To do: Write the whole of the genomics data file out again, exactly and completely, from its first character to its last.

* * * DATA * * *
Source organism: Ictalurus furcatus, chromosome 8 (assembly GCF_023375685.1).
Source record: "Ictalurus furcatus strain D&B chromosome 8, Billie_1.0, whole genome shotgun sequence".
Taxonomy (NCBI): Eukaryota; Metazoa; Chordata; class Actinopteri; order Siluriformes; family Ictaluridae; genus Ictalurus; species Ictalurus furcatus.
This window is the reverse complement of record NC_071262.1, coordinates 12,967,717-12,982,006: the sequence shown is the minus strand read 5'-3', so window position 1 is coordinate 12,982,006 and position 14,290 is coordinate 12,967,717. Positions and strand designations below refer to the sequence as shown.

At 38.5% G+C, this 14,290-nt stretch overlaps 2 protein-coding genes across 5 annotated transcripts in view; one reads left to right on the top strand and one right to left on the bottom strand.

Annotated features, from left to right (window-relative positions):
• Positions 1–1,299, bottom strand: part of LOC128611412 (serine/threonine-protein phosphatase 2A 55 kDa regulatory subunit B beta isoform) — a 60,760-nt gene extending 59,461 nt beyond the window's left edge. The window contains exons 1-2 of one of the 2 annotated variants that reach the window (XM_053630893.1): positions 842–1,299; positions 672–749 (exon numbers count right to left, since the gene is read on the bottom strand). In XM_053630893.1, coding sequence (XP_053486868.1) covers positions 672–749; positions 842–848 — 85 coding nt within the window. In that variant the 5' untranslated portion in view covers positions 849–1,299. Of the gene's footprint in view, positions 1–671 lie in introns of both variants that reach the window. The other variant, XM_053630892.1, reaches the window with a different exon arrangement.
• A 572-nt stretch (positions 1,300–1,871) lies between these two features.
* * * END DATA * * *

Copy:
Source organism: Ictalurus furcatus, chromosome 8 (assembly GCF_023375685.1).
Source record: "Ictalurus furcatus strain D&B chromosome 8, Billie_1.0, whole genome shotgun sequence".
Taxonomy (NCBI): Eukaryota; Metazoa; Chordata; class Actinopteri; order Siluriformes; family Ictaluridae; genus Ictalurus; species Ictalurus furcatus.
This window is the reverse complement of record NC_071262.1, coordinates 12,967,717-12,982,006: the sequence shown is the minus strand read 5'-3', so window position 1 is coordinate 12,982,006 and position 14,290 is coordinate 12,967,717. Positions and strand designations below refer to the sequence as shown.

At 38.5% G+C, this 14,290-nt stretch overlaps 2 protein-coding genes across 5 annotated transcripts in view; one reads left to right on the top strand and one right to left on the bottom strand.

Annotated features, from left to right (window-relative positions):
• Positions 1–1,299, bottom strand: part of LOC128611412 (serine/threonine-protein phosphatase 2A 55 kDa regulatory subunit B beta isoform) — a 60,760-nt gene extending 59,461 nt beyond the window's left edge. The window contains exons 1-2 of one of the 2 annotated variants that reach the window (XM_053630893.1): positions 842–1,299; positions 672–749 (exon numbers count right to left, since the gene is read on the bottom strand). In XM_053630893.1, coding sequence (XP_053486868.1) covers positions 672–749; positions 842–848 — 85 coding nt within the window. In that variant the 5' untranslated portion in view covers positions 849–1,299. Of the gene's footprint in view, positions 1–671 lie in introns of both variants that reach the window. The other variant, XM_053630892.1, reaches the window with a different exon arrangement.
• A 572-nt stretch (positions 1,300–1,871) lies between these two features.